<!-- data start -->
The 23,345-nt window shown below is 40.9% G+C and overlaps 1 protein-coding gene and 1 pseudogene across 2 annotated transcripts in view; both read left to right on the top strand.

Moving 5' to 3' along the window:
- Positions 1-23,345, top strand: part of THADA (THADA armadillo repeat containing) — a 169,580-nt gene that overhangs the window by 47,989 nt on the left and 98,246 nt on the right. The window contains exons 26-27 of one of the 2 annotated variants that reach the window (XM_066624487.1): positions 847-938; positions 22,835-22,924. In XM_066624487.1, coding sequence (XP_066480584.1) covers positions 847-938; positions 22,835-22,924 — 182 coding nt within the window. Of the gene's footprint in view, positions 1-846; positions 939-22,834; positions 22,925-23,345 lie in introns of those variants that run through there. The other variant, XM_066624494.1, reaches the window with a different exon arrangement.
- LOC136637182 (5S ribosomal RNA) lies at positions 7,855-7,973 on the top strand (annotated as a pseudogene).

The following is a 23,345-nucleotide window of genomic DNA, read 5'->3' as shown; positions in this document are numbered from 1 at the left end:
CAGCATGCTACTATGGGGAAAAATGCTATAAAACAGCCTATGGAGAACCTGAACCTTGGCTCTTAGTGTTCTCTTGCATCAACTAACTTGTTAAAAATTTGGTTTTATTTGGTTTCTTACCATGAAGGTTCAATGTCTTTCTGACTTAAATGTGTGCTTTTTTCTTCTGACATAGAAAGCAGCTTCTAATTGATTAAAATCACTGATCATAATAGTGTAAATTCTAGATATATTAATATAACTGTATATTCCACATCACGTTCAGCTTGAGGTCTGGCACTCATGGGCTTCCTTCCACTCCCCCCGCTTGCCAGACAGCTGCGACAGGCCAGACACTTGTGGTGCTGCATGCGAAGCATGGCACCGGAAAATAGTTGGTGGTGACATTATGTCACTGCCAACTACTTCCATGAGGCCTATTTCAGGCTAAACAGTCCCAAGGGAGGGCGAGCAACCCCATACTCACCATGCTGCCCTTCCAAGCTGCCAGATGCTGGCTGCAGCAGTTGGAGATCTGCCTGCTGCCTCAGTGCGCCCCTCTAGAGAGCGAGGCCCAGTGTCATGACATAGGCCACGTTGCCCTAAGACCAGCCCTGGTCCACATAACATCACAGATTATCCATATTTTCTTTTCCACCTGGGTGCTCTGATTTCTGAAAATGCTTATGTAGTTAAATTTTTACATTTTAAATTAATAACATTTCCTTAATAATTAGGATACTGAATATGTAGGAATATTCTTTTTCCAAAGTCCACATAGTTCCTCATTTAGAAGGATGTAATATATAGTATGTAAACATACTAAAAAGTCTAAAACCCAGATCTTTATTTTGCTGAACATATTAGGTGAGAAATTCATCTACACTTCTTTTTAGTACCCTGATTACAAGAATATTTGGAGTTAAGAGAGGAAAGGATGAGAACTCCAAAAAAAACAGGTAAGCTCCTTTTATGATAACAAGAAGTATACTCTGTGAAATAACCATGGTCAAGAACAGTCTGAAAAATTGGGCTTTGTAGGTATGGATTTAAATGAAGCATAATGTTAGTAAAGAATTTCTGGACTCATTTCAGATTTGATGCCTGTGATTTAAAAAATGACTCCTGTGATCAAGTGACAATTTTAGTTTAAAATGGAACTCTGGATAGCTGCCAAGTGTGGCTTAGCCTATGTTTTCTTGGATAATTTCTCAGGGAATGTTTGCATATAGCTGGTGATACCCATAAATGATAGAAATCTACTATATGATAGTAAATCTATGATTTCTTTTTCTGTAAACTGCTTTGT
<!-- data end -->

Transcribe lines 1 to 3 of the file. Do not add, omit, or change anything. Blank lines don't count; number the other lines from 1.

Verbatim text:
The 23,345-nt window shown below is 40.9% G+C and overlaps 1 protein-coding gene and 1 pseudogene across 2 annotated transcripts in view; both read left to right on the top strand.

Moving 5' to 3' along the window:
- Positions 1-23,345, top strand: part of THADA (THADA armadillo repeat containing) — a 169,580-nt gene that overhangs the window by 47,989 nt on the left and 98,246 nt on the right. The window contains exons 26-27 of one of the 2 annotated variants that reach the window (XM_066624487.1): positions 847-938; positions 22,835-22,924. In XM_066624487.1, coding sequence (XP_066480584.1) covers positions 847-938; positions 22,835-22,924 — 182 coding nt within the window. Of the gene's footprint in view, positions 1-846; positions 939-22,834; positions 22,925-23,345 lie in introns of those variants that run through there. The other variant, XM_066624494.1, reaches the window with a different exon arrangement.